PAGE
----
And, as you note, a general officer WAS tried. General Jacob H. Smith was found guilty, and in an outcome that anyone familiar with the courts-martial process involving GIs convicted of killing modern dusky heathens such as Iraqis was merely admonished and forced to retire.

    Two other officers were tried. A Marine MAJ Littleton Waller was found not guilty, a finding that senior military officials did not accept. And a CPT Edwin Glenn was court-martialled for torturing Filipinos and was found guilty, suspended from his rank and pay, and fined.

    Not exactly Nuremburg.

  18. To all,
    there's a theory that all centers of Terrorism are resultant from colonial brutal policies.
    Instructively the Moro are still active and maintain international connections with terror groups.
    Remember Nick Rowe was gunned down in Manila.
    Flip t's trained in Pak and Afgh.

  19. jim: My observation is that terrorism is the weapon of the weak, that many or most of the colonized peoples were weak militarily compared to their colonizers, so it wouldn't be shocking to find the germ of the idea of "let's kill their wimmen, kids, old people, and pets rather than try and face down their imperial grunts" was to be found there.

    One of the most fucked-up things about colonialism IMO is that it's so bent the places it was hammered into. We really have no idea what the PI would have turned out if we'd have treated Aguinaldo like he was the Filipino George Washington or Kemal Ataturk rather than Daniel Shays. No question but the Spanish had already fucked the place hard. Certainly other ex-Spanish colonies have thrown out their own Marcoses without our help. But we sure DIDN'T help, and that's a pretty sad comment on us.

    And I think the fairly obvious parallel is what are all the violent forces we're currently applying in central Asia going to do there? We messed up Vietnam pretty badly but don't seem to have trouble getting them to make Nikes for food nowadays. I honestly have no idea whether we'll be doing the same thing in Kabul 20 years from now or whether we're making the Pashtun into the Moros of central Asia. But my money would be on the latter rather than the former...

  20. mike: I tracked down the Marine major whose aquittal "...that senior military officials did not accept". Guess what?

    He retired a major general.

    Nation of laws, my ass.

  21. Chief -

    I have tried to post four times and lost all. Will try again tomorrow. Yes, I am aware of Major Waller and his case and that he eventually made Major General. What about Adna Chaffee who was Military Governor at the time? Chaffee instructed 'Howlin Jack' Smith and other officers "to give the Filipinos 'bayonet rule' for years to come"; and told the press "If you should hear of a few Filipinos more or less being put away don't grow too sentimental over it." Chaffee made three stars and became Chief of Staff of the Army.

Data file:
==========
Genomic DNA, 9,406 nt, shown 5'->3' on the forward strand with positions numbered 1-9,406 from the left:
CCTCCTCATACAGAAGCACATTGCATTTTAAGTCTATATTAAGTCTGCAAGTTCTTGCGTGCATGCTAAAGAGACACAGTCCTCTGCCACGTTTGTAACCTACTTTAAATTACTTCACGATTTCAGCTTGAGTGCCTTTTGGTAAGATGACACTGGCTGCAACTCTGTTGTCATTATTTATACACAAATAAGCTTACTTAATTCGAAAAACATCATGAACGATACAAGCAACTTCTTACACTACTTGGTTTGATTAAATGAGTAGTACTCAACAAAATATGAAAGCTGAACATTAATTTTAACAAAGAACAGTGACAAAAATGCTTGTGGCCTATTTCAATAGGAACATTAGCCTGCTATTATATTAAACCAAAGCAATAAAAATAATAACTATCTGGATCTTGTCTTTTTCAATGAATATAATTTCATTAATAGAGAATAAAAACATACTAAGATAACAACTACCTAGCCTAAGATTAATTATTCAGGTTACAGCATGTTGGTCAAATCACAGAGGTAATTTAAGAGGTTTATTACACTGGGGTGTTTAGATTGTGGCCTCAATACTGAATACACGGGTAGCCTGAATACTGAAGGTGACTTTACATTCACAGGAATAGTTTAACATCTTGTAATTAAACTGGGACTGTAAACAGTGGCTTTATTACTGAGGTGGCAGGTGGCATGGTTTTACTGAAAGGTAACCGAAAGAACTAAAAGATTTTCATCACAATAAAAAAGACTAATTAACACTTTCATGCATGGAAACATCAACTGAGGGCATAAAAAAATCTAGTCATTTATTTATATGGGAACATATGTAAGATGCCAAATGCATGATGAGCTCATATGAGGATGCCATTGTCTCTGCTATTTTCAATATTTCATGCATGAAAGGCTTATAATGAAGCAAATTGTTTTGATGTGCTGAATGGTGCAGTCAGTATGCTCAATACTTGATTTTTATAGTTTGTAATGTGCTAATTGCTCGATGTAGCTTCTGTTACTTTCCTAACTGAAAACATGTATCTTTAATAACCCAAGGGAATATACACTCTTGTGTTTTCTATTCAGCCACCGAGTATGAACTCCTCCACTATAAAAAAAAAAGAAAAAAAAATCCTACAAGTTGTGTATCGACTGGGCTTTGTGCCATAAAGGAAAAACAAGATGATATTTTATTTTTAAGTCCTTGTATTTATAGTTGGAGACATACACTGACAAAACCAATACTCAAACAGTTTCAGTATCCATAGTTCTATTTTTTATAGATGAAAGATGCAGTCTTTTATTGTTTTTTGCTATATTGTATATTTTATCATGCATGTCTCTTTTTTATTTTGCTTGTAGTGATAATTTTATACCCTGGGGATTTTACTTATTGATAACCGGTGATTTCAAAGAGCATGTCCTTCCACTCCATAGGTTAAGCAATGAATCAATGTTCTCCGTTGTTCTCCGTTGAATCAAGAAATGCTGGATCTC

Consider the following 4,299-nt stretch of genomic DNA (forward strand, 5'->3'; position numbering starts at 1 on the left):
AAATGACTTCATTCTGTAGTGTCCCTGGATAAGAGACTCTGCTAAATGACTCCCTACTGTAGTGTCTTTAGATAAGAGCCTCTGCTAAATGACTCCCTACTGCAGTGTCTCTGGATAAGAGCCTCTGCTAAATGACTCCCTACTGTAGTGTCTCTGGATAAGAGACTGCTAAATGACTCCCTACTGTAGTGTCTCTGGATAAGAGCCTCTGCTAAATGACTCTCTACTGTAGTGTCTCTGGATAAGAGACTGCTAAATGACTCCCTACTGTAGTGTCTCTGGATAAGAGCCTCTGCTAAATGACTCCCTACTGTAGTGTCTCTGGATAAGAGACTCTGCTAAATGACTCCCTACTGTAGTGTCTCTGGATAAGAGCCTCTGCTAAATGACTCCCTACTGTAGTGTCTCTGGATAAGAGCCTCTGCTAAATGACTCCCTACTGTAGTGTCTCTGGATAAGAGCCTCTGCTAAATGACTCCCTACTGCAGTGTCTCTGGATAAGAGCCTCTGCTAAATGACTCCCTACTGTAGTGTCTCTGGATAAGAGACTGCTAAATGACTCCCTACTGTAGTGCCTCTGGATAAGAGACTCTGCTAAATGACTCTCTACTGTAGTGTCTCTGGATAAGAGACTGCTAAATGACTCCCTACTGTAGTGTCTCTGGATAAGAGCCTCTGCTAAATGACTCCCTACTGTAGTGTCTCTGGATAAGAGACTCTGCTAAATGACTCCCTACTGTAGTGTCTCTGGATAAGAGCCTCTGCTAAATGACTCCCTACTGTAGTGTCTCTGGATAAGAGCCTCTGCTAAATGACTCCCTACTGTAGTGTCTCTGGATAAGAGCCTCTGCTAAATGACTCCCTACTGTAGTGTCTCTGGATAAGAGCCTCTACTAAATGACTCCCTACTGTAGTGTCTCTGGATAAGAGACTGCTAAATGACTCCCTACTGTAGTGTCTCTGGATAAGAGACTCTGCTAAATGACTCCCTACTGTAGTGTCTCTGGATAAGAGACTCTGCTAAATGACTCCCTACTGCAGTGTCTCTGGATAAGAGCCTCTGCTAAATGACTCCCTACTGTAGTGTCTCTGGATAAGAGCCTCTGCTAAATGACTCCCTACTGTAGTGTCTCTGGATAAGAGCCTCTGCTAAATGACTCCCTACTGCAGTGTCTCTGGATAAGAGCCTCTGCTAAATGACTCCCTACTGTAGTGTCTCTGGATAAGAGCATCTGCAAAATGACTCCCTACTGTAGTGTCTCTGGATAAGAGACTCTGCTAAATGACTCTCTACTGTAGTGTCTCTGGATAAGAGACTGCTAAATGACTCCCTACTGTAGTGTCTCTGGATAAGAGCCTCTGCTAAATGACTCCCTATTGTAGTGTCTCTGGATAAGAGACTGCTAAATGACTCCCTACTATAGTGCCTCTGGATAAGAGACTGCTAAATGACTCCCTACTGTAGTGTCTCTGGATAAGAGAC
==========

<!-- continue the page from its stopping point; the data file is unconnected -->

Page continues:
Waller by the way had countermanded Smith's order to shoot Filipino children on Samar over the age of 10 years. During the Naval Battle of Manila Bay he had put himself in danger while rescuing Spanish sailors when their ships were on fire and their magazines exploding. I believe but do not know for sure that he was the model for Charlton Heston's character in that Hollywood biopic about the Boxer Rebellion. Waller's crime was that he ordered capitol punishment of 11 baggage carriers during the March Across Samar who had attacked one of his junior officers with bolos. His defense cited Abraham Lincoln's General Order #100 from 1863 which gave field commanders summary execution authority.

    Glenn had an Alaskan Highway named after him.

    Smith, after the slap-on-the-hand at his court martial was returned to duty, but TR intervened and ordered him out of the Army.

  22. Chief -

    Smith was also at the Wounded Knee massacre a dozen years earlier. Ordering the killing of women and children was not a new thing for him.

  23. Mike,

    I've checked the spam filter and haven't found anything from you. It's empty, in fact. Did you lose those posts when trying to post?

  24. From Seydlitz's link above:

    After the massacre of Charlie Company 9th Infantry at Balangiga, General Howlin Jake Smith issued his infamous Circular No. 6, and ordered his command thus: "I want no prisoners" and "I wish you to kill and burn; and the more you burn and kill, the better it will please me." Then he tasked his men to reduce Samar into a "howling wilderness," to kill anyone 10 years old and above capable of bearing arms.

    He stressed that, "Every native will henceforth be treated as an enemy until he has conclusively shown that he is a friend." His policy would be "to wage war in the sharpest and most decisive manner," and that "a course would be pursued that would create a burning desire for peace."

  25. Thanks Publius - not sure what happened, must have been on my end. I lost the first one then laboriously retyped it to MS Word and pasted it into the comment box several times but no go. So I pretty much summarized some of it above. I suspect I had too many links in there or maybe bad html lingo.